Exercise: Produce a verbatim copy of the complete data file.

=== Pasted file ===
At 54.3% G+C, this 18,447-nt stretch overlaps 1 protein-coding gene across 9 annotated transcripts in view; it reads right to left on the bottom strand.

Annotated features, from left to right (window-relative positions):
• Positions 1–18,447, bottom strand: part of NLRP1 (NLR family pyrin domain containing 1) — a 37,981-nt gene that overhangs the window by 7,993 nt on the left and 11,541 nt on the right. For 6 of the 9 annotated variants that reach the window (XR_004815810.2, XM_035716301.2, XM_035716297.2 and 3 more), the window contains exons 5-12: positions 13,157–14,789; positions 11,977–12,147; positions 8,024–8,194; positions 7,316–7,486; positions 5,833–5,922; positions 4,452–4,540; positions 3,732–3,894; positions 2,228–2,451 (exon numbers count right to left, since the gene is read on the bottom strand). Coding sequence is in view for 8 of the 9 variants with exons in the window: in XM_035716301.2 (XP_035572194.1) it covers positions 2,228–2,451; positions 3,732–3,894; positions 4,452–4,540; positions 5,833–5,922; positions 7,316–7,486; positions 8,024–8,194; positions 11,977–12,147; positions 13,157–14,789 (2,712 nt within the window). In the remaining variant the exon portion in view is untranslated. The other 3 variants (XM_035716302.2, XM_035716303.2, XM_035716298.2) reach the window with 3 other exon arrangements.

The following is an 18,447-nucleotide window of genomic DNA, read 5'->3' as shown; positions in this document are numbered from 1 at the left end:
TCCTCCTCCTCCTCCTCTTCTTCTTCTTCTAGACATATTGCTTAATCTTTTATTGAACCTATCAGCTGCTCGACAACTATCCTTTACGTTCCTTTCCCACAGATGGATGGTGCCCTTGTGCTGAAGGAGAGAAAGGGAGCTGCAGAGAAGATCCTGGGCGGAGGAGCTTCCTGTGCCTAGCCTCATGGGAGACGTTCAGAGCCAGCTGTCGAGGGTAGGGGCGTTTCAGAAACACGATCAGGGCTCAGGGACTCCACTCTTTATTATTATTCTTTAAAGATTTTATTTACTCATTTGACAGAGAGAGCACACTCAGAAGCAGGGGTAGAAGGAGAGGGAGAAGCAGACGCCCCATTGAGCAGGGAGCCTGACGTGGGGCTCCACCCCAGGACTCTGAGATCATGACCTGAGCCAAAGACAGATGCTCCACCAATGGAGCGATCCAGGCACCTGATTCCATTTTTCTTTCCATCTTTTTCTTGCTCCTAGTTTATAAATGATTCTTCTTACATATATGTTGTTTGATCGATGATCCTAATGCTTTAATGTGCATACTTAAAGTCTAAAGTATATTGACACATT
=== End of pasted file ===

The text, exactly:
At 54.3% G+C, this 18,447-nt stretch overlaps 1 protein-coding gene across 9 annotated transcripts in view; it reads right to left on the bottom strand.

Annotated features, from left to right (window-relative positions):
• Positions 1–18,447, bottom strand: part of NLRP1 (NLR family pyrin domain containing 1) — a 37,981-nt gene that overhangs the window by 7,993 nt on the left and 11,541 nt on the right. For 6 of the 9 annotated variants that reach the window (XR_004815810.2, XM_035716301.2, XM_035716297.2 and 3 more), the window contains exons 5-12: positions 13,157–14,789; positions 11,977–12,147; positions 8,024–8,194; positions 7,316–7,486; positions 5,833–5,922; positions 4,452–4,540; positions 3,732–3,894; positions 2,228–2,451 (exon numbers count right to left, since the gene is read on the bottom strand). Coding sequence is in view for 8 of the 9 variants with exons in the window: in XM_035716301.2 (XP_035572194.1) it covers positions 2,228–2,451; positions 3,732–3,894; positions 4,452–4,540; positions 5,833–5,922; positions 7,316–7,486; positions 8,024–8,194; positions 11,977–12,147; positions 13,157–14,789 (2,712 nt within the window). In the remaining variant the exon portion in view is untranslated. The other 3 variants (XM_035716302.2, XM_035716303.2, XM_035716298.2) reach the window with 3 other exon arrangements.

The following is an 18,447-nucleotide window of genomic DNA, read 5'->3' as shown; positions in this document are numbered from 1 at the left end:
TCCTCCTCCTCCTCCTCTTCTTCTTCTTCTAGACATATTGCTTAATCTTTTATTGAACCTATCAGCTGCTCGACAACTATCCTTTACGTTCCTTTCCCACAGATGGATGGTGCCCTTGTGCTGAAGGAGAGAAAGGGAGCTGCAGAGAAGATCCTGGGCGGAGGAGCTTCCTGTGCCTAGCCTCATGGGAGACGTTCAGAGCCAGCTGTCGAGGGTAGGGGCGTTTCAGAAACACGATCAGGGCTCAGGGACTCCACTCTTTATTATTATTCTTTAAAGATTTTATTTACTCATTTGACAGAGAGAGCACACTCAGAAGCAGGGGTAGAAGGAGAGGGAGAAGCAGACGCCCCATTGAGCAGGGAGCCTGACGTGGGGCTCCACCCCAGGACTCTGAGATCATGACCTGAGCCAAAGACAGATGCTCCACCAATGGAGCGATCCAGGCACCTGATTCCATTTTTCTTTCCATCTTTTTCTTGCTCCTAGTTTATAAATGATTCTTCTTACATATATGTTGTTTGATCGATGATCCTAATGCTTTAATGTGCATACTTAAAGTCTAAAGTATATTGACACATT